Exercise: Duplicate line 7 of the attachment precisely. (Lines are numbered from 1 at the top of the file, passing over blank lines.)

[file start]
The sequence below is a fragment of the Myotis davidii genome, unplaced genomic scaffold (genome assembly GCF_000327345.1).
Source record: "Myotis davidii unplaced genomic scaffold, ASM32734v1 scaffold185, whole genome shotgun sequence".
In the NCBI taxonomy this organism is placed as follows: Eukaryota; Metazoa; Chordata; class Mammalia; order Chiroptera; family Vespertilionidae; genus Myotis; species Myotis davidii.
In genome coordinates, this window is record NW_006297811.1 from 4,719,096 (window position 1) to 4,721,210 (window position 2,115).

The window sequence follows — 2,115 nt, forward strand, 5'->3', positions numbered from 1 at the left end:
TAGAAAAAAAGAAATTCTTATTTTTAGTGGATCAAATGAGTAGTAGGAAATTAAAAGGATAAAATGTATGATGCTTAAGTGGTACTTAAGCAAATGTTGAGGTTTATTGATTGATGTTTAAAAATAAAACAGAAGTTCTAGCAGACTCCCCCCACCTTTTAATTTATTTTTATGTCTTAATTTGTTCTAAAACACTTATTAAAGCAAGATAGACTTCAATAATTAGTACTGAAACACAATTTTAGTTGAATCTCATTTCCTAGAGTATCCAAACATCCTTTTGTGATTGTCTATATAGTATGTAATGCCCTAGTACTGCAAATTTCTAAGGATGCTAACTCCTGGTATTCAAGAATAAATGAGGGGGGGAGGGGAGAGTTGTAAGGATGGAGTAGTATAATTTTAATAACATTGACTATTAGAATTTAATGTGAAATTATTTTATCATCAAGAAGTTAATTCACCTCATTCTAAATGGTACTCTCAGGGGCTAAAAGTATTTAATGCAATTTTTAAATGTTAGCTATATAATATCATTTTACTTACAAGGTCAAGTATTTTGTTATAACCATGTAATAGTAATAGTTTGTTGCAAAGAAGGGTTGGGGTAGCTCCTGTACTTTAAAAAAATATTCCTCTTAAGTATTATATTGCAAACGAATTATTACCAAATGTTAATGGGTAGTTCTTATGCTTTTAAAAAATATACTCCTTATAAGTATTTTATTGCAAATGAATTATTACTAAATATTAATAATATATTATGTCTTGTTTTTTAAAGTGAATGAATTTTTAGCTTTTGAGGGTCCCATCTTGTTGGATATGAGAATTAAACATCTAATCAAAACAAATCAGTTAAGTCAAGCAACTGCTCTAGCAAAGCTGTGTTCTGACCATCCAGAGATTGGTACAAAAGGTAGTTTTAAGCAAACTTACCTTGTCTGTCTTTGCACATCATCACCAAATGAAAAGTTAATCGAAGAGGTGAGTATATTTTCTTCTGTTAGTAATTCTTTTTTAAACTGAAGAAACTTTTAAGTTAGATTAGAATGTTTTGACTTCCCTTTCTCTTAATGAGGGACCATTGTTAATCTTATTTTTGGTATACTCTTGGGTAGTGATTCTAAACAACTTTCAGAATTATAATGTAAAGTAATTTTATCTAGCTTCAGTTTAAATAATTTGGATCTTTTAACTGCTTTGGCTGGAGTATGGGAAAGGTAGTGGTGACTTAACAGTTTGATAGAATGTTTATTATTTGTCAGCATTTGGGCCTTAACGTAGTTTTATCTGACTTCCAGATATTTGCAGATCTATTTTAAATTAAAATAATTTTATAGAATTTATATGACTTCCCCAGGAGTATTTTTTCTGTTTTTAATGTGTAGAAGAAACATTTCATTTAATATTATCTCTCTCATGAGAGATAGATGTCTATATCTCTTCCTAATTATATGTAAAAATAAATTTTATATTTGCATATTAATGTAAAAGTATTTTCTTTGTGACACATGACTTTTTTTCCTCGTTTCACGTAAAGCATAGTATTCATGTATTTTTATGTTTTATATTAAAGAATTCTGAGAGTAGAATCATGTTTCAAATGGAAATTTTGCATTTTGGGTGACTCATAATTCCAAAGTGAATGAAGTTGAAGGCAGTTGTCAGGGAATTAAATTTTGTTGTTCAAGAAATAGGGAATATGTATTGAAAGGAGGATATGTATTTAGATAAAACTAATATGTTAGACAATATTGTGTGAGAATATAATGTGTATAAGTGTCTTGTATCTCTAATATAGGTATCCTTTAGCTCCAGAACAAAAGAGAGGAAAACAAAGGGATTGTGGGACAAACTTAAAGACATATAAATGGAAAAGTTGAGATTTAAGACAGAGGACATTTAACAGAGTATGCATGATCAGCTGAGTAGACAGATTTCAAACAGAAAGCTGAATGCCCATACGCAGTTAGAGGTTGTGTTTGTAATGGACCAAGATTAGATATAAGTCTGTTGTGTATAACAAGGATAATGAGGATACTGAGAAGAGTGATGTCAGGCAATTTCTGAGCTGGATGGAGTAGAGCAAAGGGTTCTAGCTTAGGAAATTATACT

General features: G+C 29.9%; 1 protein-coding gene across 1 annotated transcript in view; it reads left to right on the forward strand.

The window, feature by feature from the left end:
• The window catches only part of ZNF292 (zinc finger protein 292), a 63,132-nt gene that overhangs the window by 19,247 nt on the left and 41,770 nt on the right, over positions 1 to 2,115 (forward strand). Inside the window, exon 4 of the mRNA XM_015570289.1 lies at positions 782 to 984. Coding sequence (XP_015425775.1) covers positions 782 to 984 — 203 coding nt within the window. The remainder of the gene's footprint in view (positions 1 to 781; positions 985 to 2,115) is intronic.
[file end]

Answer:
General features: G+C 29.9%; 1 protein-coding gene across 1 annotated transcript in view; it reads left to right on the forward strand.